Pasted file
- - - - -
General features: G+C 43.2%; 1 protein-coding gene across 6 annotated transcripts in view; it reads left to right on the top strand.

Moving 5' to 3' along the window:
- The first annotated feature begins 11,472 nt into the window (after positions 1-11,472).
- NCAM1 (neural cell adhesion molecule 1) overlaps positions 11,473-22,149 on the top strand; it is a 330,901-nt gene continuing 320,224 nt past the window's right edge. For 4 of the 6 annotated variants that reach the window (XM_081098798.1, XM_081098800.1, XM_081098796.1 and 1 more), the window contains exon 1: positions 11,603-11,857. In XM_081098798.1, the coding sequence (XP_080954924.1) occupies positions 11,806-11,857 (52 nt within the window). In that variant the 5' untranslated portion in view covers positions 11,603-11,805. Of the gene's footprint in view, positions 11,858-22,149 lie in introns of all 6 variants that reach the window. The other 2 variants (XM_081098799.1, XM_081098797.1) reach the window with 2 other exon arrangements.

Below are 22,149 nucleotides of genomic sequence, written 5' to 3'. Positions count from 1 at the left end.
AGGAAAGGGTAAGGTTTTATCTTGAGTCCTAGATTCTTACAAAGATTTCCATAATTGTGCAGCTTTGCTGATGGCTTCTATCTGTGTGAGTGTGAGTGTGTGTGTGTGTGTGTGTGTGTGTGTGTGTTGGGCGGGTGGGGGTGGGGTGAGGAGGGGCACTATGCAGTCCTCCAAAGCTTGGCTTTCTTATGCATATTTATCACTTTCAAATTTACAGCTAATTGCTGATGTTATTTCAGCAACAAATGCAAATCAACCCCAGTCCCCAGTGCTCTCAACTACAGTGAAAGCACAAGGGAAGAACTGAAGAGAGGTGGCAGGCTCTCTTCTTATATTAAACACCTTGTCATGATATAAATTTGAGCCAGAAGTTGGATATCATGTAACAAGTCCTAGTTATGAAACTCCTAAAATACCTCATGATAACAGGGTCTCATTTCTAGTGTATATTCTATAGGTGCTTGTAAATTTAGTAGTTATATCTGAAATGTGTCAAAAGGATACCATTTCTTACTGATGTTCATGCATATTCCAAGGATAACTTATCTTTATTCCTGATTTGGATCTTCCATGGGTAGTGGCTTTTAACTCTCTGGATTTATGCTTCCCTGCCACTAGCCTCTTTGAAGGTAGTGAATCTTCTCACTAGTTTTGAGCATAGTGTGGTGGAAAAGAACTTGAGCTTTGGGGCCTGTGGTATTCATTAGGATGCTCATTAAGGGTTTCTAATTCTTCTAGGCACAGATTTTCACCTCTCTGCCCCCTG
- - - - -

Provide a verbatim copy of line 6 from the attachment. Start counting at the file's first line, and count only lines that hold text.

AGGAAAGGGTAAGGTTTTATCTTGAGTCCTAGATTCTTACAAAGATTTCCATAATTGTGCAGCTTTGCTGATGGCTTCTATCTGTGTGAGTGTGAGTGTGTGTGTGTGTGTGTGTGTGTGTGTGTGTTGGGCGGGTGGGGGTGGGGTGAGGAGGGGCACTATGCAGTCCTCCAAAGCTTGGCTTTCTTATGCATATTTATCACTTTCAAATTTACAGCTAATTGCTGATGTTATTTCAGCAACAAATGCAAATCAACCCCAGTCCCCAGTGCTCTCAACTACAGTGAAAGCACAAGGGAAGAACTGAAGAGAGGTGGCAGGCTCTCTTCTTATATTAAACACCTTGTCATGATATAAATTTGAGCCAGAAGTTGGATATCATGTAACAAGTCCTAGTTATGAAACTCCTAAAATACCTCATGATAACAGGGTCTCATTTCTAGTGTATATTCTATAGGTGCTTGTAAATTTAGTAGTTATATCTGAAATGTGTCAAAAGGATACCATTTCTTACTGATGTTCATGCATATTCCAAGGATAACTTATCTTTATTCCTGATTTGGATCTTCCATGGGTAGTGGCTTTTAACTCTCTGGATTTATGCTTCCCTGCCACTAGCCTCTTTGAAGGTAGTGAATCTTCTCACTAGTTTTGAGCATAGTGTGGTGGAAAAGAACTTGAGCTTTGGGGCCTGTGGTATTCATTAGGATGCTCATTAAGGGTTTCTAATTCTTCTAGGCACAGATTTTCACCTCTCTGCCCCCTG